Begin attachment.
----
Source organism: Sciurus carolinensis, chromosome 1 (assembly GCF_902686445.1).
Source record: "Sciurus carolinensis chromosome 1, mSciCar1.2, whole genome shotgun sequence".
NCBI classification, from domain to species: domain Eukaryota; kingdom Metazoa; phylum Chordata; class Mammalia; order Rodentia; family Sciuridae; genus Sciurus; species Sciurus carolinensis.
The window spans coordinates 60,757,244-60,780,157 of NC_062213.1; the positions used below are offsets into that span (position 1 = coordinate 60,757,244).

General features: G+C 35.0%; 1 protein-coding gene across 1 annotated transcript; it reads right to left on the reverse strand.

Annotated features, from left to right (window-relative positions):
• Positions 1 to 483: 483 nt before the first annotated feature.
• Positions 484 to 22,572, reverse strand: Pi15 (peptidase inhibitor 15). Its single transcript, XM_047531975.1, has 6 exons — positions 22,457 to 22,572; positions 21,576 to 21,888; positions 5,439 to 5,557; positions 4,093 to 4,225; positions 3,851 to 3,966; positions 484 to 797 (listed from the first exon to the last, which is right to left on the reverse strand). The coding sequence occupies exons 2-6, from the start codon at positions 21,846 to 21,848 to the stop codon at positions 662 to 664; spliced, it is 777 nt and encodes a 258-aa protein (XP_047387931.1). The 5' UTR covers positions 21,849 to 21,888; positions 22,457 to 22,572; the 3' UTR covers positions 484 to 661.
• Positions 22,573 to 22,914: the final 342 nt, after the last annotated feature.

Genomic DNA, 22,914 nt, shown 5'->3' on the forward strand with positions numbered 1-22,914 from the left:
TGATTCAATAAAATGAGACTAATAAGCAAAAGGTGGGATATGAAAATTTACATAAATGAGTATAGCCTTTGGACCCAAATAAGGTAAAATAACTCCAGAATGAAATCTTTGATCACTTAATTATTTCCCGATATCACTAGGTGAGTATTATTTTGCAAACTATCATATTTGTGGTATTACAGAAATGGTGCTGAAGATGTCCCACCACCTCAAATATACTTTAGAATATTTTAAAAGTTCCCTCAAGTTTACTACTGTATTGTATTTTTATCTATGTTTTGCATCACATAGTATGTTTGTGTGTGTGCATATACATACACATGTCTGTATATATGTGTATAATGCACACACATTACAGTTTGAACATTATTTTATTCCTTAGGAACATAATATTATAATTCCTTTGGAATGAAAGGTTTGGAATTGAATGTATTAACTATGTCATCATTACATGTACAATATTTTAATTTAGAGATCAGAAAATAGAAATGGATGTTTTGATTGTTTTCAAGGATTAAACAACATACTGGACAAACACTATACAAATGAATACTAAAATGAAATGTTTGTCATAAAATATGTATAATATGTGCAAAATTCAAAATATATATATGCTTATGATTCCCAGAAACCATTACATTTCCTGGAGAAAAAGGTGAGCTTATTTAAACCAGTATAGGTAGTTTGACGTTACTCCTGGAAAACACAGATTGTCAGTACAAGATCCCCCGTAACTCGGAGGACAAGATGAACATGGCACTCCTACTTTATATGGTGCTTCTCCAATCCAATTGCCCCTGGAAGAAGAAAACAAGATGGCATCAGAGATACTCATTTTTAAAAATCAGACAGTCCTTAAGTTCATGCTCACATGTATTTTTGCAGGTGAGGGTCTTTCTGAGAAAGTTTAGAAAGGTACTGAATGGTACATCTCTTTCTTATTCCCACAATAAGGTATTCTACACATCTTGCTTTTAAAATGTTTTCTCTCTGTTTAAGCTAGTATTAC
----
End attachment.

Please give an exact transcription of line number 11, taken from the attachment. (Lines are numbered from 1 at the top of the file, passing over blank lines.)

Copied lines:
TGATTCAATAAAATGAGACTAATAAGCAAAAGGTGGGATATGAAAATTTACATAAATGAGTATAGCCTTTGGACCCAAATAAGGTAAAATAACTCCAGAATGAAATCTTTGATCACTTAATTATTTCCCGATATCACTAGGTGAGTATTATTTTGCAAACTATCATATTTGTGGTATTACAGAAATGGTGCTGAAGATGTCCCACCACCTCAAATATACTTTAGAATATTTTAAAAGTTCCCTCAAGTTTACTACTGTATTGTATTTTTATCTATGTTTTGCATCACATAGTATGTTTGTGTGTGTGCATATACATACACATGTCTGTATATATGTGTATAATGCACACACATTACAGTTTGAACATTATTTTATTCCTTAGGAACATAATATTATAATTCCTTTGGAATGAAAGGTTTGGAATTGAATGTATTAACTATGTCATCATTACATGTACAATATTTTAATTTAGAGATCAGAAAATAGAAATGGATGTTTTGATTGTTTTCAAGGATTAAACAACATACTGGACAAACACTATACAAATGAATACTAAAATGAAATGTTTGTCATAAAATATGTATAATATGTGCAAAATTCAAAATATATATATGCTTATGATTCCCAGAAACCATTACATTTCCTGGAGAAAAAGGTGAGCTTATTTAAACCAGTATAGGTAGTTTGACGTTACTCCTGGAAAACACAGATTGTCAGTACAAGATCCCCCGTAACTCGGAGGACAAGATGAACATGGCACTCCTACTTTATATGGTGCTTCTCCAATCCAATTGCCCCTGGAAGAAGAAAACAAGATGGCATCAGAGATACTCATTTTTAAAAATCAGACAGTCCTTAAGTTCATGCTCACATGTATTTTTGCAGGTGAGGGTCTTTCTGAGAAAGTTTAGAAAGGTACTGAATGGTACATCTCTTTCTTATTCCCACAATAAGGTATTCTACACATCTTGCTTTTAAAATGTTTTCTCTCTGTTTAAGCTAGTATTAC